Miradouro, miradouro, who is the fairest of them all?

Lisbon is lucky enough to have some wonderful viewpoints – as you would expect from the City of Seven Hills.  They are known as ‘miradouros’ and signposted,  although you might have to be eagle eyed to spot them as they are often obscured or tucked away. The best thing is to follow your nose; take a peek down those narrow alleyways, head up to the castle, track down the best rooftop bars – you will almost certainly be rewarded with a view to die for.


As The Lumiares is situated right at the top of one of those hills we have a clutch of miradouros on our doorstep.  We wanted to share some of our favourites (but bear in mind there are LOTS more!) – all within walking distance or a short tram ride away.

Miradouro de São Pedro de Alcântara – just across the road from Lumi and next to the famous Gloria Funicular, this is quite possibly the finest viewpoint in Lisbon.  The view takes in the castle as well as a sweeping panoramic of Alfama, Mouraria, Martim Moniz, Baixa (downtown), and the Tagus.  Enjoy it from the comfort of a folding chair and a coffee in hand from the quiosque.




Miradouro de Santa Catarina – a more lively spot frequented by locals and best visited at sunset.  It is known locally as ‘Adamastor’ after the large statue that looms over the space (of a mythical creature who symbolises the forces Portuguese sailors had to overcome during the voyages of discovery).  In  the old days this was where people gathered to watch the ships go by and today it still boasts great views of the Tagus and the 25 de Abril bridge…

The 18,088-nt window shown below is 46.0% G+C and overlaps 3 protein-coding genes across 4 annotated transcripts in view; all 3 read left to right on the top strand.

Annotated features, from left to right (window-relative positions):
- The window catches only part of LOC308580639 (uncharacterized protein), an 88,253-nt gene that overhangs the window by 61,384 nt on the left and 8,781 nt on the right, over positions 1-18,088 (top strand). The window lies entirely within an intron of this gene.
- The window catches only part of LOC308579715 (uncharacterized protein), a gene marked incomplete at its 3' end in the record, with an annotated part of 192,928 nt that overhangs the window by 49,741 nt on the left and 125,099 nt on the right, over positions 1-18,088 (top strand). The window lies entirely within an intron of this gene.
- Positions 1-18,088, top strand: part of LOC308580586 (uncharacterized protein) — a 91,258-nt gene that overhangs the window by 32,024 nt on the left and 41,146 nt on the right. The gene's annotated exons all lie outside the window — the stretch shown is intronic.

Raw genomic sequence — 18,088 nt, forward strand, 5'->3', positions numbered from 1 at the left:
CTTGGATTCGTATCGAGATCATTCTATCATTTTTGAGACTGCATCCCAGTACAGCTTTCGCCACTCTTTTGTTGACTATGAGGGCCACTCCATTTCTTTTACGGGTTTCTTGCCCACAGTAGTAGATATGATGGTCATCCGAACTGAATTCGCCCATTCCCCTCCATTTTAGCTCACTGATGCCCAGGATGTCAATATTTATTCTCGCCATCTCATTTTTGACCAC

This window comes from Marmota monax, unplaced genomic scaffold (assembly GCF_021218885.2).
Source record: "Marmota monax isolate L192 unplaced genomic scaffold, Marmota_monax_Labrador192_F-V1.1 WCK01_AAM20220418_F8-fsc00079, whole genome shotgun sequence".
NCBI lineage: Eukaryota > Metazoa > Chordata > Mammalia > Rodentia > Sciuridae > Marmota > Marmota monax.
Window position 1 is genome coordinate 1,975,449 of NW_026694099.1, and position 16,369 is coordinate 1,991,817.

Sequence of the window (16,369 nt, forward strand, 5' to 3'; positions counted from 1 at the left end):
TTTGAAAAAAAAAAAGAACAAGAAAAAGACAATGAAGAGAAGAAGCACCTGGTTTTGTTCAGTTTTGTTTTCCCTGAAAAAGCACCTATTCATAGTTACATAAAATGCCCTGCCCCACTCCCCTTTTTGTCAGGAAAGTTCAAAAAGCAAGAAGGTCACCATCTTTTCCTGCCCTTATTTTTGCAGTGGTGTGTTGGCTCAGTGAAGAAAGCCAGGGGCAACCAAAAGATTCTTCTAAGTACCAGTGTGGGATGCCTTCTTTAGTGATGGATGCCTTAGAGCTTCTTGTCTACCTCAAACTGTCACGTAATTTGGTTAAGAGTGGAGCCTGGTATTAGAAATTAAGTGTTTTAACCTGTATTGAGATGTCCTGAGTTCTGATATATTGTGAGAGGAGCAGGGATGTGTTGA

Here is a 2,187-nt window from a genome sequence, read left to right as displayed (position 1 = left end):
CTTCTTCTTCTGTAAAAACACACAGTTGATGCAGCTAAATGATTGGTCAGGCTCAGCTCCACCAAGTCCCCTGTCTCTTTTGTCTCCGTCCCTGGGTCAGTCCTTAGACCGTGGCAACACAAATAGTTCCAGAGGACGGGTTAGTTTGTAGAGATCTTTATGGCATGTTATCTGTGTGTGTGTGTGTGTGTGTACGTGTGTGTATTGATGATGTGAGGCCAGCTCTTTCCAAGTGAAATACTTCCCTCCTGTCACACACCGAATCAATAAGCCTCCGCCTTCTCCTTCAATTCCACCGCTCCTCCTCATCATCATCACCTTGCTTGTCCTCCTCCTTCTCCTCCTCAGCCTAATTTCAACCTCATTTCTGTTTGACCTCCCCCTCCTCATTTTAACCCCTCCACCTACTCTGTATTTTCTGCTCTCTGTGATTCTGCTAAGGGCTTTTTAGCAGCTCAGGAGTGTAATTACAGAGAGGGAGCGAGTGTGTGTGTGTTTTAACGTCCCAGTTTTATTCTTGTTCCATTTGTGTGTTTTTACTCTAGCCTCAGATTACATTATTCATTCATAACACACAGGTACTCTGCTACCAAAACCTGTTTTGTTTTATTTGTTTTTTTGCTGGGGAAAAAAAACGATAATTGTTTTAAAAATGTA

Miradouro do Elevador Santa Justa – if you can face an early start it’s worth making a beeline for the Santa Justa lift first thing – it’s only round the corner from Lumi so won’t take long to get there.  This viewpoint is right at the top and can only take 29 visitors at a time, so queues build up quickly.  It really is worth it though for those stunning 360° views…





Miradouro de Castelo de São Jorge  – The Moorish castle that dominates Lisbon’s skyline – occupying as it does the highest of Lisbon’s seven hills –  doesn’t disappoint on the view stakes.  Catch Tram 28 which takes you as far as Miradouro de Santa Luzia and head up to the castle from there.  Although little of the castle remains today you can still wander the walls and explore the surviving towers – and get distracted by amazing views around every corner.




Miradouro do Parque Eduardo VII – in complete contrast to the hustle and bustle and narrow streets of Bairro Alto and Alfama, head to the open spaces of this park which offer a wonderful and unobstructed view across Lisbon.  Take a tuk tuk there and then walk back to Lumi – downhill most of the way!




The Lumi map includes all of these miradouros plus some old favourites, all highlighted under ‘Lisbons light’.  Grab a copy from the front desk before you head out and if you’ve time tag #Lisbonbybomporto so we can follow along with your travels…

And after all that exploring when you’re in need of a break, seek out one of the many rooftop bars that are dotted across the city.  Not forgetting of course that the bar closest to home is our very own Lumi Rooftop with one of the best views in town.  Cheers!



Images by João Miguel Simões @jmigsimoes



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